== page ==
Hayden: [Austin Public Health has] been receiving about 12,000 vaccines a week, and we know that there are 120,000 people that are 65 years of age and older [in Travis County]. So, if we just looked at providing vaccines to them, it'll be at least 10 weeks for us to be able to get through the majority of them. With hub providers, [which are] able to do thousands of vaccines a day, once they are fully operational and we have everyone working in tandem, I’m thinking probably [the] April or May time period [is when it will be available to more groups]. We should be able to get most people provided a vaccine by October of this year.

Should people who are immunosuppressed or with pre-existing conditions still get vaccinated?

Graham: You should discuss this with your local private physician and work through it with them to decide whether it's good for you to get the vaccine or not. In general, the safety record and the advocacy for these vaccines is such that your choice I think is to either eventually get infected with the virus and have a 1% or 2% chance of dying, or get the vaccine and have a one in a million chance of an allergic reaction. Am I going to take the risk of getting the infection and possibly dying or maybe having a 20% or 30% chance of long term symptoms, or am I going to take the chance with the vaccine?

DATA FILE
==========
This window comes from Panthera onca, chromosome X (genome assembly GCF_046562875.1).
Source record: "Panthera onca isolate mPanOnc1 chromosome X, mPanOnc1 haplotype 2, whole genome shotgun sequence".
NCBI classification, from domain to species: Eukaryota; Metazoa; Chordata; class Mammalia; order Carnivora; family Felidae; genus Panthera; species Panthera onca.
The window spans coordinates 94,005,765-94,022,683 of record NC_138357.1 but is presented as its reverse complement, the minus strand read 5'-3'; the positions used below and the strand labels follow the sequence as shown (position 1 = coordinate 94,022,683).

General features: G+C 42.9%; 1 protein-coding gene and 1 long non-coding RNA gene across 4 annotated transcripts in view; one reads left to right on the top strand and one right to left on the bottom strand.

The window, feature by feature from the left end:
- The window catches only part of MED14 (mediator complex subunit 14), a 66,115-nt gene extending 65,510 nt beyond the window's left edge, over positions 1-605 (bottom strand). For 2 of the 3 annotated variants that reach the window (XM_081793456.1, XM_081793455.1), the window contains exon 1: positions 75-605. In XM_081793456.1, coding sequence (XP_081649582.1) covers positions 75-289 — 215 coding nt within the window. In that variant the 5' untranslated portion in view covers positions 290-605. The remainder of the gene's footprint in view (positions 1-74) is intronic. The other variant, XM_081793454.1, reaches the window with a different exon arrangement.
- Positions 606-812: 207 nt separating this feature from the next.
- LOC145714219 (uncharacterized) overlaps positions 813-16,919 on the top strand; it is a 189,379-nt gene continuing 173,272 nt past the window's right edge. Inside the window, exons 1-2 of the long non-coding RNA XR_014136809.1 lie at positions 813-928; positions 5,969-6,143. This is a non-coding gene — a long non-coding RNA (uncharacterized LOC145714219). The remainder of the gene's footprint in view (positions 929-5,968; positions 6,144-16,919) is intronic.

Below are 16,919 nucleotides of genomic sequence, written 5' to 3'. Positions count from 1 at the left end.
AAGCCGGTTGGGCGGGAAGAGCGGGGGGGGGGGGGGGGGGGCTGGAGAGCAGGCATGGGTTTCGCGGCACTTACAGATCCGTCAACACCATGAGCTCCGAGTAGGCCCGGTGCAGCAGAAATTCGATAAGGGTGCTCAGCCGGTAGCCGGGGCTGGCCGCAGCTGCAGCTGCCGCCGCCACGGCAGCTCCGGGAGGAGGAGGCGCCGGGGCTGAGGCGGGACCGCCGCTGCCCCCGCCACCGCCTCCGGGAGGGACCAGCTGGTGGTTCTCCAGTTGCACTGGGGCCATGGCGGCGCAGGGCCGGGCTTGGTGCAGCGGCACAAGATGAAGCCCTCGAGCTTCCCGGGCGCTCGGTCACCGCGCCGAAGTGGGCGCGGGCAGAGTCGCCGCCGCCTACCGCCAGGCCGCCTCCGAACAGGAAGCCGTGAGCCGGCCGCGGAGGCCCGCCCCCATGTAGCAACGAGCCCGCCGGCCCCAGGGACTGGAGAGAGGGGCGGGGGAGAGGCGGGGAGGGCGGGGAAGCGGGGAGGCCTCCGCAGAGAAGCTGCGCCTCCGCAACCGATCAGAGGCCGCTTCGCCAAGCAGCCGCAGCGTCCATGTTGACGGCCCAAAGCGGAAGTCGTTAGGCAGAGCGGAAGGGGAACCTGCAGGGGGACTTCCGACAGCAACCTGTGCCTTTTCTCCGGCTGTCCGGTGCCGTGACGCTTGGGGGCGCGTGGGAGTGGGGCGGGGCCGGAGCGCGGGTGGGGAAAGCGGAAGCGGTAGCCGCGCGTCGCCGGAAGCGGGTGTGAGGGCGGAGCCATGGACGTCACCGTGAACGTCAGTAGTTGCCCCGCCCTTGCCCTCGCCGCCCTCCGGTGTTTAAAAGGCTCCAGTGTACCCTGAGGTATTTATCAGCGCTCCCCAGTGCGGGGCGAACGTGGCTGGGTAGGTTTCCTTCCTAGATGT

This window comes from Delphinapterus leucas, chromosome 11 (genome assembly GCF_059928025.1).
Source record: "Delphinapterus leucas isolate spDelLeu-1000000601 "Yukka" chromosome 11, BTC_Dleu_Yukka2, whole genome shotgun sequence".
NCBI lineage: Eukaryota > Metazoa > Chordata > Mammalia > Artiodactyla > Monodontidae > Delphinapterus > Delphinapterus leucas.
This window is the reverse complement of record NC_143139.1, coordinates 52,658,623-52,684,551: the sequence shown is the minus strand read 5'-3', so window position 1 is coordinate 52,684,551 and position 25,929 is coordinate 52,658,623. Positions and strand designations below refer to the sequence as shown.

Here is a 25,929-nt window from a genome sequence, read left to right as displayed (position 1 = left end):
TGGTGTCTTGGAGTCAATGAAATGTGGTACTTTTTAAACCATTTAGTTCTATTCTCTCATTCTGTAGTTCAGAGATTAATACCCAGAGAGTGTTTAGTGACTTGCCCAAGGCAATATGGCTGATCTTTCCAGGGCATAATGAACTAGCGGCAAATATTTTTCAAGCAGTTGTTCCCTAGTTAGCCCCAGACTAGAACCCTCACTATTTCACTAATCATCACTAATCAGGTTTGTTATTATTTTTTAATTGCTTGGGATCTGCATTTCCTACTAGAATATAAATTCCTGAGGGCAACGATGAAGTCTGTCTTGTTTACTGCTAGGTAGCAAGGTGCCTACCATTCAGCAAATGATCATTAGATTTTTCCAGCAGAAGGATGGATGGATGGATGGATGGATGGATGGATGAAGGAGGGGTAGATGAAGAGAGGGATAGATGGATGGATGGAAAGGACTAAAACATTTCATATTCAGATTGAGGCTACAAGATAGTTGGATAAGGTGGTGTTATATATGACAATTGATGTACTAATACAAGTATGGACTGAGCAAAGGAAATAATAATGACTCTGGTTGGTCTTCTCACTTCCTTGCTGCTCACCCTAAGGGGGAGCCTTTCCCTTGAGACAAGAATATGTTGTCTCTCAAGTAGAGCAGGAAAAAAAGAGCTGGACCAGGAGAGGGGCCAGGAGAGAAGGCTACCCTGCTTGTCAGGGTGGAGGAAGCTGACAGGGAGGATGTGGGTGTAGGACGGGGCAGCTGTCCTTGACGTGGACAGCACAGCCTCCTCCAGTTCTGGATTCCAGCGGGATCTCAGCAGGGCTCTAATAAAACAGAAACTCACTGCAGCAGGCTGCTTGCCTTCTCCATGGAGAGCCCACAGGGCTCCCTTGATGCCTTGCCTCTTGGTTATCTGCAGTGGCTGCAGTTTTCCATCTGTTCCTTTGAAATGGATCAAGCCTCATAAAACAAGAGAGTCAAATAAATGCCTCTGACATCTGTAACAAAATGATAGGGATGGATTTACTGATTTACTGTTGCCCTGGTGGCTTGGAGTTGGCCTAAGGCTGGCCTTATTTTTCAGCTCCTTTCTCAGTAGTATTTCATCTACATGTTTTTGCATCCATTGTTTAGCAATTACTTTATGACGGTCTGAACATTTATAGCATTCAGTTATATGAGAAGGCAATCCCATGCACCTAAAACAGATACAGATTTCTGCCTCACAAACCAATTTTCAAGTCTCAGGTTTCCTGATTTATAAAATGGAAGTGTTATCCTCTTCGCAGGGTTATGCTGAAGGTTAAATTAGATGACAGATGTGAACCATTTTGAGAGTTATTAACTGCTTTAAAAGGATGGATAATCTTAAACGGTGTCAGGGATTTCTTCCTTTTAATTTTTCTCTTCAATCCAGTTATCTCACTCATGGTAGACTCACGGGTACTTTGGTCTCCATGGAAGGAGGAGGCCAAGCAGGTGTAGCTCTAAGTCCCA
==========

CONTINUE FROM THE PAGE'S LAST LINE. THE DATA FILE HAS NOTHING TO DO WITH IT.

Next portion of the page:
Ogbuagu: [The vaccine] wasn’t really studied in a whole host of immunocompromised [individuals], and we recognize there is a data gap. The concern is that those who are immunocompromised might not mount an immune response from the vaccine to protect them, but immunocompromised people are also very vulnerable to having severe COVID-19. So we strongly recommend those individuals get the vaccine anyway and recognize that they could have diminished immune responses to that.

How can cities and counties make sure vaccines reach communities and individuals that may not trust the vaccine or the entities distributing them?

Graham: We know that there is systemic racism and bias that exists, even among our health care providers and in our hospitals. That is something that is real and true and is probably going to take many more years to resolve. One of my biggest concerns is that if we have three or four times more disease in the Black community, and then we have half as much vaccine uptake in the Black community, then a year from now the disparity [in infections within the Black and white community] is not going to be three or four times larger like it is now, it's going to be eight to 10 times the disparity.